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This is a pretty great question with a fairly subtle answer. It is not much more than just flipping a coin, indeed!

See section "4. Relativistic Causality" of http://www.scottaaronson.com/democritus/lec11.html for the best explanation I know of. This entire book "Quantum Computing Since Democritus" is absolutely great if you want to understand these topics.

See also https://en.wikipedia.org/wiki/No-communication_theorem

TLDR:

Think of it this way: We've got two players, Alice and Bob, and they're playing the following game. Alice flips a fair coin; then, based on the result, she can either raise her hand or not. Bob flips another fair coin; then, based on the result, he can either raise his hand or not. What both players want is that exactly one of them should raise their hand, if and only if both coins landed heads. If that condition is satisfied then they win the game; if it isn't then they lose.

They can win 75% of the time if they just never raise their hands. Using a shared entangle state they can "cheat" and win 85.3% of the time by using a specific protocol, because they rely on some new form of correlation. But they still can not use this correlation to send messages (see the no communication theorem). Naively (this naive intuition does break!), you can imagine them having two slightly correlated coins - sure, after Alice flips hers she knows Bob's result, but she did not decide the result of her coin so she can not use it to send information to Bob.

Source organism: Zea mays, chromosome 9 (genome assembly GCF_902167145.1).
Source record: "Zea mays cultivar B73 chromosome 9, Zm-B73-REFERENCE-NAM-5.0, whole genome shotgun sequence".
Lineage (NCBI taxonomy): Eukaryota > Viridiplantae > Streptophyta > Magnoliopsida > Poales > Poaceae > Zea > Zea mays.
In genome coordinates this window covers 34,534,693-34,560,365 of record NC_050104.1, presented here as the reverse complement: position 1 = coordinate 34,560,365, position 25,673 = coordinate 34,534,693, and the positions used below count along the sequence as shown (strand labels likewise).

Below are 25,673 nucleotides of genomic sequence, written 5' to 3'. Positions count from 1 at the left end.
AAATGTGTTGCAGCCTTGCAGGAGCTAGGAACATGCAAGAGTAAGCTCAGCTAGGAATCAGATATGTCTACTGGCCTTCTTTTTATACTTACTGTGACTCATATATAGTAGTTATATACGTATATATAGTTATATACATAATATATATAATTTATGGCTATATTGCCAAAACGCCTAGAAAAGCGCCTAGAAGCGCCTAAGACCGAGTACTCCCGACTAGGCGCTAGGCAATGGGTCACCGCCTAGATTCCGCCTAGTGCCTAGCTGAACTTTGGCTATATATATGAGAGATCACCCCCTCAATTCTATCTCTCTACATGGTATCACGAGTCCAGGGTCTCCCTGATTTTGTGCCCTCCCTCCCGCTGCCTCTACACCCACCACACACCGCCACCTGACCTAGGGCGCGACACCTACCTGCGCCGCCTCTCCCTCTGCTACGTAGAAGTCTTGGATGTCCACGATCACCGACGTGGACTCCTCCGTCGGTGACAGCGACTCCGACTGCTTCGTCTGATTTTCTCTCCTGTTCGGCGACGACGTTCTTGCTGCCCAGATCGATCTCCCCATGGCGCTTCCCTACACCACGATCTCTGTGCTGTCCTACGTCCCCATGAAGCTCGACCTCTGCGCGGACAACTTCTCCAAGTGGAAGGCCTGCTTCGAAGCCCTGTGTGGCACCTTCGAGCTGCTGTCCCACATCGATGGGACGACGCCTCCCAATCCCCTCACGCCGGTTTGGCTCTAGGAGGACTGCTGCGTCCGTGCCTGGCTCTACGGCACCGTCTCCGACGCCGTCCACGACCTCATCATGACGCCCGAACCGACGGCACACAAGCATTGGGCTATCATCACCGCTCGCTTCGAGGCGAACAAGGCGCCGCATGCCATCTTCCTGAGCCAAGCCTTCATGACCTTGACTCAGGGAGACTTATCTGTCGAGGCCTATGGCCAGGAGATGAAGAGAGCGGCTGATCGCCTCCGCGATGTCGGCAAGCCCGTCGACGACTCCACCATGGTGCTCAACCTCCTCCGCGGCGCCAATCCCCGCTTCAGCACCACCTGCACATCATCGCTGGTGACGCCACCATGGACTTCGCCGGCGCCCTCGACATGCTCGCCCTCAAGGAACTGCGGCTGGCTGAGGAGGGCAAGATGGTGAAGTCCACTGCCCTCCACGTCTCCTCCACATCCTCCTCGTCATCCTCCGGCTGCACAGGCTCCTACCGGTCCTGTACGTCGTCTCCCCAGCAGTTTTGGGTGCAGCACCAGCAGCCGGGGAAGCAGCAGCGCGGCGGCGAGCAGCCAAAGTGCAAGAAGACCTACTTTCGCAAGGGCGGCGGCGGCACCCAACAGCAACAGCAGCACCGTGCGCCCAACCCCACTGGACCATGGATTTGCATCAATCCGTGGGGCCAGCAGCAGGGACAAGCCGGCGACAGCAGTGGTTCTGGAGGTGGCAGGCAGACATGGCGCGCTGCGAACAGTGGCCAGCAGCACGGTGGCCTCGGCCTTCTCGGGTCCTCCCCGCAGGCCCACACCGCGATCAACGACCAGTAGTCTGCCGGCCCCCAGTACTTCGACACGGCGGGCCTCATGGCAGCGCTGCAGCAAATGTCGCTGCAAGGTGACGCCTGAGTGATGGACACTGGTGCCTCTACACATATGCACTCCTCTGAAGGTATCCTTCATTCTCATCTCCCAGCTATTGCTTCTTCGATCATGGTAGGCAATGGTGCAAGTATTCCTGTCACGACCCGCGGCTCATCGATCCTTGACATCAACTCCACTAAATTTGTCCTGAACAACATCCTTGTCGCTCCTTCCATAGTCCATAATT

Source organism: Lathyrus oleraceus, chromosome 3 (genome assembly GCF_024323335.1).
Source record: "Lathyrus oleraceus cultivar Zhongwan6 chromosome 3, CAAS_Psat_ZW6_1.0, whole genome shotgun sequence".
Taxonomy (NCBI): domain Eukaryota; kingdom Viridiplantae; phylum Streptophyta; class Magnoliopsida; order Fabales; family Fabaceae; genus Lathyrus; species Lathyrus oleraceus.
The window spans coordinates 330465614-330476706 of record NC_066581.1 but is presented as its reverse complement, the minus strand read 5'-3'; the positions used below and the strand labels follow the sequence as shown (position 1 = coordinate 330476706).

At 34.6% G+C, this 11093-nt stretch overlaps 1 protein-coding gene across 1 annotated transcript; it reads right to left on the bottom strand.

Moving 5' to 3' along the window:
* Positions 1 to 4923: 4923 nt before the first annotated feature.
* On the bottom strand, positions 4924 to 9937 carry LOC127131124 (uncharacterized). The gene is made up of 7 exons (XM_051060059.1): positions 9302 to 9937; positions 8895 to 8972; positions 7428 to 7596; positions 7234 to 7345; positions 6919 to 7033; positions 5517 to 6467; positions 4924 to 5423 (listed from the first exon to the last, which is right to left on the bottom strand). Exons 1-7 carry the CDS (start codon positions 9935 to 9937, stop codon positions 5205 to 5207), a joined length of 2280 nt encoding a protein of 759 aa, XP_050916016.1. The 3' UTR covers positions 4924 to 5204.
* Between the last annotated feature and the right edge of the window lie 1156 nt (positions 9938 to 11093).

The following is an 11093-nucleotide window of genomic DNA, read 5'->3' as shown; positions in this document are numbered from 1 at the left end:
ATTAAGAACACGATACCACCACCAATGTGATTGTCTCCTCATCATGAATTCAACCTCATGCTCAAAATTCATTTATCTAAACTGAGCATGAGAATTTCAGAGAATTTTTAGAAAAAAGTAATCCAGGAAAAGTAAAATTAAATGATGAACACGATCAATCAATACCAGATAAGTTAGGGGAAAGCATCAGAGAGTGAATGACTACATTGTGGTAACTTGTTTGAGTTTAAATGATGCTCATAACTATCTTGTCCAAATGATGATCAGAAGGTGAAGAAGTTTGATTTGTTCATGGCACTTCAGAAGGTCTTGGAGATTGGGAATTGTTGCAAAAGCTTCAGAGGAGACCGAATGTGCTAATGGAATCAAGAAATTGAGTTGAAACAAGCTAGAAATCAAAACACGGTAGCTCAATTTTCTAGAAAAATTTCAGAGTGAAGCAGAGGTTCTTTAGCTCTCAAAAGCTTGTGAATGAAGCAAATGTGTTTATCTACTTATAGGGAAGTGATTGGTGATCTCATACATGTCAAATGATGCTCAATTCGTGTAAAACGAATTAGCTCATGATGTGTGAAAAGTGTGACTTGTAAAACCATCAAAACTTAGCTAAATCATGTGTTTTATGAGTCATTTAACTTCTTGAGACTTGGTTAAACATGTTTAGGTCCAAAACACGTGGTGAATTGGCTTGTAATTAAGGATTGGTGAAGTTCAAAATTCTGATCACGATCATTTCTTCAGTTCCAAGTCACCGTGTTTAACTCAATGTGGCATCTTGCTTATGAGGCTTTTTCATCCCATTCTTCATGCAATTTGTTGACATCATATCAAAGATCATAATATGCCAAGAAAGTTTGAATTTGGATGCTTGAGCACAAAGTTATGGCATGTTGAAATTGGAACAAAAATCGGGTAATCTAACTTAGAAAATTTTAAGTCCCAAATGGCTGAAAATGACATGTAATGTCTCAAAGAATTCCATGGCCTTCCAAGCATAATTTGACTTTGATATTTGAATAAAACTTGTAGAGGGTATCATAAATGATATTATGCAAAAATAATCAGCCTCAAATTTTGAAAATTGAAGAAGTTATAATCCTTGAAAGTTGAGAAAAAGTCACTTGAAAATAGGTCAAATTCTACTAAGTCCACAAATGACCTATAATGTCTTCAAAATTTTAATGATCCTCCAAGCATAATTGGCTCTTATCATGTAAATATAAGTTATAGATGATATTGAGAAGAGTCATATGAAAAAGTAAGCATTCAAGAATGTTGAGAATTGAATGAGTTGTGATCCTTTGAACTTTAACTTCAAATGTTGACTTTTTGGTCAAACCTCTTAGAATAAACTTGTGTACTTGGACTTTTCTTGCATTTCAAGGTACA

But here you have two independent coins. My question is, how is entanglement fundamentally different than having two sides of the SAME coin but not looking until later?


Let's forget how this looks like two correlated coins and focus on your question.

Yes, if Alice and Bob just measure the spin of their corresponding electron, indeed it just looks like half of a precut coin. But if they want to win the game they will do something more complicated. (side note: To use the typical physicist terminology, this precut coin is a hidden variable - something set inside of the electron even before its measurement.)

But Alice and Bob can do something more interesting, something that permits them to win the game we described more often than 75% of the time. This involves Alice measuring the spin of the electron in a projection different than the one in which Bob is measuring (this is part of the "specific protocol" that I mentioned in the previous post). So while Alice is checking whether the result is h=Heads or t=Tails, Bob is checking whether the result is h+t or h-t. Now the two electrons seize to behave like the two parts of the same coin (and this is what permits them to win the game more often than 75% of the time). Explaining how exactly they use this protocol would take too much space, but you can look it up in the link to the book I provided.

P.S. However, as explained in the previous post, this does not permit them to send messages to each other.

P.P.S. Again, Section 4 of the linked page explains this in details!




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